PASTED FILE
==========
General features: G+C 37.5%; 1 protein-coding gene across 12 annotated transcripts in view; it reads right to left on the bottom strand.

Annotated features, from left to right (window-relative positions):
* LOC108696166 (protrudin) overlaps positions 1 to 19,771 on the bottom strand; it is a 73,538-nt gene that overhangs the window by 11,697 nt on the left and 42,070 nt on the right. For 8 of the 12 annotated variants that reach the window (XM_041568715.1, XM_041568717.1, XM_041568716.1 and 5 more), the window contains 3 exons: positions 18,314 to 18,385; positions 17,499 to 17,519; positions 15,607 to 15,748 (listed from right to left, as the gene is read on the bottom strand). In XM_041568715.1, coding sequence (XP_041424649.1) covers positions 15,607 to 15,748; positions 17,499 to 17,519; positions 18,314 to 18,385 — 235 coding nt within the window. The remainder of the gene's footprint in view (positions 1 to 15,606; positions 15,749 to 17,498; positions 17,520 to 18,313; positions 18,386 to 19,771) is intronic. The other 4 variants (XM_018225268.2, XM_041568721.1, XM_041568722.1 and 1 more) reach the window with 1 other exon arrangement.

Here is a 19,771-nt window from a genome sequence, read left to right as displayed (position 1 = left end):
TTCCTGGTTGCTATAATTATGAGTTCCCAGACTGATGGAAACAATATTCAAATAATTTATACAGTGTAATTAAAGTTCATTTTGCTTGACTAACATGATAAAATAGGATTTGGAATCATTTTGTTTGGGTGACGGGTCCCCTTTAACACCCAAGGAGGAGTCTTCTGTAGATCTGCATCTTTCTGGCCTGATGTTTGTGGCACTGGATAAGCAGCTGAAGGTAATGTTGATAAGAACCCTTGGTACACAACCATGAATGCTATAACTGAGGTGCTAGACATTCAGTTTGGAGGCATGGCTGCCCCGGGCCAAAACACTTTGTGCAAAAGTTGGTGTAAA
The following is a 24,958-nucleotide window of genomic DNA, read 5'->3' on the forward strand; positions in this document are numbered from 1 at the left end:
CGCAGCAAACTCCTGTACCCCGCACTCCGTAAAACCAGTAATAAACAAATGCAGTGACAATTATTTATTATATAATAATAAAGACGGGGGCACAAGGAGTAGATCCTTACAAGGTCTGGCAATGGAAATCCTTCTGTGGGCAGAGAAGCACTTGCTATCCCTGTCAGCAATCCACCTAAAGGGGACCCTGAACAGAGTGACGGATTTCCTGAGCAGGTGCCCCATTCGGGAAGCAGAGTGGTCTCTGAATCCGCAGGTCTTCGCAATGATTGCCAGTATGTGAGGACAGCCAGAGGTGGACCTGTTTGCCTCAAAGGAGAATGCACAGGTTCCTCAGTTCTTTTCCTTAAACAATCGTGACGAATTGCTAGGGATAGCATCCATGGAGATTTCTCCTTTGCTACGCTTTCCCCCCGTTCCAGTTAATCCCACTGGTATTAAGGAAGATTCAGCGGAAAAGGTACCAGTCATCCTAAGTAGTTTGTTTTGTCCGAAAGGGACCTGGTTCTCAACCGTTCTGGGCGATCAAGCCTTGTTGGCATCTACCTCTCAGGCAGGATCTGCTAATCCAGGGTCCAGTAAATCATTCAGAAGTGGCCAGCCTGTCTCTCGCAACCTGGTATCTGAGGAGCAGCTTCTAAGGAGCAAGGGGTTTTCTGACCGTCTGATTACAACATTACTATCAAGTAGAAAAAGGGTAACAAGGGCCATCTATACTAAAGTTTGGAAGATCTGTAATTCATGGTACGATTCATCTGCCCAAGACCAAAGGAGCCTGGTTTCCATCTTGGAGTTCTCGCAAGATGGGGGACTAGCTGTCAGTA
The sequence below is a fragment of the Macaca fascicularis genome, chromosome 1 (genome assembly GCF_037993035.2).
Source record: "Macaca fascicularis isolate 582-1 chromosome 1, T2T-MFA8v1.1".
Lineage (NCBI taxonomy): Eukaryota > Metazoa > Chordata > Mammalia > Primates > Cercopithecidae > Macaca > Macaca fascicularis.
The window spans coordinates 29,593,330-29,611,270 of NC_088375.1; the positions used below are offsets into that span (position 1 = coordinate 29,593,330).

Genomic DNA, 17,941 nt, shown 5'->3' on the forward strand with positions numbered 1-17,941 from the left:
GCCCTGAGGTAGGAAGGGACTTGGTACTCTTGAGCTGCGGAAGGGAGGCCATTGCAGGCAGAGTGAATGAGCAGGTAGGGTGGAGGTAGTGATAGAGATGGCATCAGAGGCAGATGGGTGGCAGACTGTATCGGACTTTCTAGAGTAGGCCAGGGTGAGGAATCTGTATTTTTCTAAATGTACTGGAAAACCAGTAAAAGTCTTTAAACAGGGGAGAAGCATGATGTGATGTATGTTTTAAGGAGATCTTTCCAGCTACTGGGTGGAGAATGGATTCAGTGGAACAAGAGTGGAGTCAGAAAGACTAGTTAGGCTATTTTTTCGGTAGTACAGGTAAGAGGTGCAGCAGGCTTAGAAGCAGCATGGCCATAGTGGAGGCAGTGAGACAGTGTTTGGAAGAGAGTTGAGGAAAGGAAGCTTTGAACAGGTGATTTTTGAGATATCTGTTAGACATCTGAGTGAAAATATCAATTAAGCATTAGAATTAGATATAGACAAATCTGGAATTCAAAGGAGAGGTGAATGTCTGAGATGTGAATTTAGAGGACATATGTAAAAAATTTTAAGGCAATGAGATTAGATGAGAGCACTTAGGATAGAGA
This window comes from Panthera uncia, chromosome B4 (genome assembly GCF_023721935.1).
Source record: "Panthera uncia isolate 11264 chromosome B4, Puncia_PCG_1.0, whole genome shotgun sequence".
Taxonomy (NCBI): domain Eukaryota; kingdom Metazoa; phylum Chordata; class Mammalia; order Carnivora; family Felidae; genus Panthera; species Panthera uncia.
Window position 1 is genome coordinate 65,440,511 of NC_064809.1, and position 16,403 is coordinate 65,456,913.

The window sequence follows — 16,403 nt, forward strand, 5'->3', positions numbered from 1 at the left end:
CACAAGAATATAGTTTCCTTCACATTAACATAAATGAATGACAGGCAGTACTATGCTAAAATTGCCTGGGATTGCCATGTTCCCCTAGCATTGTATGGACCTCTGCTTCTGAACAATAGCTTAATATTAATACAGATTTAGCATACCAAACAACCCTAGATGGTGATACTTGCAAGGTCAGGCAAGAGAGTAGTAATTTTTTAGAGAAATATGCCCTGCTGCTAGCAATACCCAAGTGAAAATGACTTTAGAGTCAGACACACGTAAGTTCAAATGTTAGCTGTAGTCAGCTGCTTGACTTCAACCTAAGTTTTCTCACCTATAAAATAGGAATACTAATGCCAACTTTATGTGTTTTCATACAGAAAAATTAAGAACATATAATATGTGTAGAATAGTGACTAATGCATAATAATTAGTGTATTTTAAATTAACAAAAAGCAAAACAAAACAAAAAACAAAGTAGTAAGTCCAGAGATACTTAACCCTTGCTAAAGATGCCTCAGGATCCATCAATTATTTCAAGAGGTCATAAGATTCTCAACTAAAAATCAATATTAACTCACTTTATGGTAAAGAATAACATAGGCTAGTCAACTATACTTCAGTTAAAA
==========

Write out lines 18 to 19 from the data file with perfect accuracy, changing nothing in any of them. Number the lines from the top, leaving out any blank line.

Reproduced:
The window sequence follows — 16,403 nt, forward strand, 5'->3', positions numbered from 1 at the left end:
CACAAGAATATAGTTTCCTTCACATTAACATAAATGAATGACAGGCAGTACTATGCTAAAATTGCCTGGGATTGCCATGTTCCCCTAGCATTGTATGGACCTCTGCTTCTGAACAATAGCTTAATATTAATACAGATTTAGCATACCAAACAACCCTAGATGGTGATACTTGCAAGGTCAGGCAAGAGAGTAGTAATTTTTTAGAGAAATATGCCCTGCTGCTAGCAATACCCAAGTGAAAATGACTTTAGAGTCAGACACACGTAAGTTCAAATGTTAGCTGTAGTCAGCTGCTTGACTTCAACCTAAGTTTTCTCACCTATAAAATAGGAATACTAATGCCAACTTTATGTGTTTTCATACAGAAAAATTAAGAACATATAATATGTGTAGAATAGTGACTAATGCATAATAATTAGTGTATTTTAAATTAACAAAAAGCAAAACAAAACAAAAAACAAAGTAGTAAGTCCAGAGATACTTAACCCTTGCTAAAGATGCCTCAGGATCCATCAATTATTTCAAGAGGTCATAAGATTCTCAACTAAAAATCAATATTAACTCACTTTATGGTAAAGAATAACATAGGCTAGTCAACTATACTTCAGTTAAAA